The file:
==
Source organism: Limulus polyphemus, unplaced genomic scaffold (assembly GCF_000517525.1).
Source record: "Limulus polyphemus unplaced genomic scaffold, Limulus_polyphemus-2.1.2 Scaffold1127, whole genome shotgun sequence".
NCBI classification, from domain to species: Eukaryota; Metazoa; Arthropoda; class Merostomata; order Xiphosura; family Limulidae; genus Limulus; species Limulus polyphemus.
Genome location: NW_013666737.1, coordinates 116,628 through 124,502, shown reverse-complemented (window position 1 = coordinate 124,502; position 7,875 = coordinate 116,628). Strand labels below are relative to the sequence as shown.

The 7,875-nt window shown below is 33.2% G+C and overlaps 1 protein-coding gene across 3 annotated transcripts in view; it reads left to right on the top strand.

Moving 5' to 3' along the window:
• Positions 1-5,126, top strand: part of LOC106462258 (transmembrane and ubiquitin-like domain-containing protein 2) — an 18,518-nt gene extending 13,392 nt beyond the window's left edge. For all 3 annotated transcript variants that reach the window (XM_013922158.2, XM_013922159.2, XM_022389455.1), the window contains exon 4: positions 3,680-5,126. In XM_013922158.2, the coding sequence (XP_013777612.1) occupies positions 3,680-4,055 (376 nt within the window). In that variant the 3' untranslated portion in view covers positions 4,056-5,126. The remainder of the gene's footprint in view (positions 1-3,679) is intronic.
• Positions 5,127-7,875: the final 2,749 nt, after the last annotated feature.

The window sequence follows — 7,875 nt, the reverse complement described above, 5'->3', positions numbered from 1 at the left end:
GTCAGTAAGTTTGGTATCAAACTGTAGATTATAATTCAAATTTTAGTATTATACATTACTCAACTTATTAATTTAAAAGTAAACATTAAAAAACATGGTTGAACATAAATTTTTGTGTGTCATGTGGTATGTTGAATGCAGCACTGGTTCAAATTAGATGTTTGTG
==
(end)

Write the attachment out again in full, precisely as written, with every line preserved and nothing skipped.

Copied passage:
Source organism: Limulus polyphemus, unplaced genomic scaffold (assembly GCF_000517525.1).
Source record: "Limulus polyphemus unplaced genomic scaffold, Limulus_polyphemus-2.1.2 Scaffold1127, whole genome shotgun sequence".
NCBI classification, from domain to species: Eukaryota; Metazoa; Arthropoda; class Merostomata; order Xiphosura; family Limulidae; genus Limulus; species Limulus polyphemus.
Genome location: NW_013666737.1, coordinates 116,628 through 124,502, shown reverse-complemented (window position 1 = coordinate 124,502; position 7,875 = coordinate 116,628). Strand labels below are relative to the sequence as shown.

The 7,875-nt window shown below is 33.2% G+C and overlaps 1 protein-coding gene across 3 annotated transcripts in view; it reads left to right on the top strand.

Moving 5' to 3' along the window:
• Positions 1-5,126, top strand: part of LOC106462258 (transmembrane and ubiquitin-like domain-containing protein 2) — an 18,518-nt gene extending 13,392 nt beyond the window's left edge. For all 3 annotated transcript variants that reach the window (XM_013922158.2, XM_013922159.2, XM_022389455.1), the window contains exon 4: positions 3,680-5,126. In XM_013922158.2, the coding sequence (XP_013777612.1) occupies positions 3,680-4,055 (376 nt within the window). In that variant the 3' untranslated portion in view covers positions 4,056-5,126. The remainder of the gene's footprint in view (positions 1-3,679) is intronic.
• Positions 5,127-7,875: the final 2,749 nt, after the last annotated feature.

The window sequence follows — 7,875 nt, the reverse complement described above, 5'->3', positions numbered from 1 at the left end:
GTCAGTAAGTTTGGTATCAAACTGTAGATTATAATTCAAATTTTAGTATTATACATTACTCAACTTATTAATTTAAAAGTAAACATTAAAAAACATGGTTGAACATAAATTTTTGTGTGTCATGTGGTATGTTGAATGCAGCACTGGTTCAAATTAGATGTTTGTG